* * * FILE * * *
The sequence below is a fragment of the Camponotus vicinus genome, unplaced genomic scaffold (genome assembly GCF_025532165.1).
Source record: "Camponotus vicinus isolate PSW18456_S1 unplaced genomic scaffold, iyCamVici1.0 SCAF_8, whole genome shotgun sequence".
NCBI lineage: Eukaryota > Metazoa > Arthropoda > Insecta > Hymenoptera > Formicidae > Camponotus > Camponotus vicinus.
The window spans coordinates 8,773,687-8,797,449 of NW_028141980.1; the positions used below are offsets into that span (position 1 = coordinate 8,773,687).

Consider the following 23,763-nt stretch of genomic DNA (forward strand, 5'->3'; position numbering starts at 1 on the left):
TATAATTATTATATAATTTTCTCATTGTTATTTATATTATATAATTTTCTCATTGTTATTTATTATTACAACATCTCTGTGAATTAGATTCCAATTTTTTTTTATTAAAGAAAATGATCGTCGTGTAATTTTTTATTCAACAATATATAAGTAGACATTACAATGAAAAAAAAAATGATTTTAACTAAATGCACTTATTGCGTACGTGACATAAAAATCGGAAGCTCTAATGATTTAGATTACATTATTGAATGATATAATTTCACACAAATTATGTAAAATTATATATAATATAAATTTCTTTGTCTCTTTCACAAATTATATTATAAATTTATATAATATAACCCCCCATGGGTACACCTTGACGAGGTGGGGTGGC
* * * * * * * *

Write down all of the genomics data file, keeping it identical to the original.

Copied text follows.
The sequence below is a fragment of the Camponotus vicinus genome, unplaced genomic scaffold (genome assembly GCF_025532165.1).
Source record: "Camponotus vicinus isolate PSW18456_S1 unplaced genomic scaffold, iyCamVici1.0 SCAF_8, whole genome shotgun sequence".
NCBI lineage: Eukaryota > Metazoa > Arthropoda > Insecta > Hymenoptera > Formicidae > Camponotus > Camponotus vicinus.
The window spans coordinates 8,773,687-8,797,449 of NW_028141980.1; the positions used below are offsets into that span (position 1 = coordinate 8,773,687).

Consider the following 23,763-nt stretch of genomic DNA (forward strand, 5'->3'; position numbering starts at 1 on the left):
TATAATTATTATATAATTTTCTCATTGTTATTTATATTATATAATTTTCTCATTGTTATTTATTATTACAACATCTCTGTGAATTAGATTCCAATTTTTTTTTATTAAAGAAAATGATCGTCGTGTAATTTTTTATTCAACAATATATAAGTAGACATTACAATGAAAAAAAAAATGATTTTAACTAAATGCACTTATTGCGTACGTGACATAAAAATCGGAAGCTCTAATGATTTAGATTACATTATTGAATGATATAATTTCACACAAATTATGTAAAATTATATATAATATAAATTTCTTTGTCTCTTTCACAAATTATATTATAAATTTATATAATATAACCCCCCATGGGTACACCTTGACGAGGTGGGGTGGC